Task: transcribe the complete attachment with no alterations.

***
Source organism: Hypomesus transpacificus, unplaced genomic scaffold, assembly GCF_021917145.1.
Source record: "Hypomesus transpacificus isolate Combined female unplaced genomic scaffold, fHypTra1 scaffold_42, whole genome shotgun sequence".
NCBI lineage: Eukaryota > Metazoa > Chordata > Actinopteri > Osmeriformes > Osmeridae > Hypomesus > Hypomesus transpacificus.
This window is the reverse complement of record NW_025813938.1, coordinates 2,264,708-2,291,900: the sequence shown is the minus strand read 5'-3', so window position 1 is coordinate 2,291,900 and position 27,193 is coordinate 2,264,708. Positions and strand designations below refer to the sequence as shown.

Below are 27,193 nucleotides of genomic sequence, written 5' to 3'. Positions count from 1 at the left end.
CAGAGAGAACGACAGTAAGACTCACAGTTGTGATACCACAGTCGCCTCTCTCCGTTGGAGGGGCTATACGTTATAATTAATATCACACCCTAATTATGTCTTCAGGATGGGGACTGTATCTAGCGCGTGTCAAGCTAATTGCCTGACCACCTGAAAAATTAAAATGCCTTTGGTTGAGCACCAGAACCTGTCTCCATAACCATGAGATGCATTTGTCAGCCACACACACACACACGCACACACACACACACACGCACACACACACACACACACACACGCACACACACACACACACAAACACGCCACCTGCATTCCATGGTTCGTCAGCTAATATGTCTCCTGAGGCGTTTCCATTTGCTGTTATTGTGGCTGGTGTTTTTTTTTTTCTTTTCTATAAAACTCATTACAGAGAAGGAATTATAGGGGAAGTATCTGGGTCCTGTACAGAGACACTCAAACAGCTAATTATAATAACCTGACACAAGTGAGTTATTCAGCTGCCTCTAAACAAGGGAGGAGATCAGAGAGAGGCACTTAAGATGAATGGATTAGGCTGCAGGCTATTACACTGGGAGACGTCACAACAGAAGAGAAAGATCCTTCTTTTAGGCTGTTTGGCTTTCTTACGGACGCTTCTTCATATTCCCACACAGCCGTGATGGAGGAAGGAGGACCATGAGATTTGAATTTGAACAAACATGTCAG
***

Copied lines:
Source organism: Hypomesus transpacificus, unplaced genomic scaffold, assembly GCF_021917145.1.
Source record: "Hypomesus transpacificus isolate Combined female unplaced genomic scaffold, fHypTra1 scaffold_42, whole genome shotgun sequence".
NCBI lineage: Eukaryota > Metazoa > Chordata > Actinopteri > Osmeriformes > Osmeridae > Hypomesus > Hypomesus transpacificus.
This window is the reverse complement of record NW_025813938.1, coordinates 2,264,708-2,291,900: the sequence shown is the minus strand read 5'-3', so window position 1 is coordinate 2,291,900 and position 27,193 is coordinate 2,264,708. Positions and strand designations below refer to the sequence as shown.

Below are 27,193 nucleotides of genomic sequence, written 5' to 3'. Positions count from 1 at the left end.
CAGAGAGAACGACAGTAAGACTCACAGTTGTGATACCACAGTCGCCTCTCTCCGTTGGAGGGGCTATACGTTATAATTAATATCACACCCTAATTATGTCTTCAGGATGGGGACTGTATCTAGCGCGTGTCAAGCTAATTGCCTGACCACCTGAAAAATTAAAATGCCTTTGGTTGAGCACCAGAACCTGTCTCCATAACCATGAGATGCATTTGTCAGCCACACACACACACACGCACACACACACACACACGCACACACACACACACACACACACGCACACACACACACACACAAACACGCCACCTGCATTCCATGGTTCGTCAGCTAATATGTCTCCTGAGGCGTTTCCATTTGCTGTTATTGTGGCTGGTGTTTTTTTTTTTCTTTTCTATAAAACTCATTACAGAGAAGGAATTATAGGGGAAGTATCTGGGTCCTGTACAGAGACACTCAAACAGCTAATTATAATAACCTGACACAAGTGAGTTATTCAGCTGCCTCTAAACAAGGGAGGAGATCAGAGAGAGGCACTTAAGATGAATGGATTAGGCTGCAGGCTATTACACTGGGAGACGTCACAACAGAAGAGAAAGATCCTTCTTTTAGGCTGTTTGGCTTTCTTACGGACGCTTCTTCATATTCCCACACAGCCGTGATGGAGGAAGGAGGACCATGAGATTTGAATTTGAACAAACATGTCAG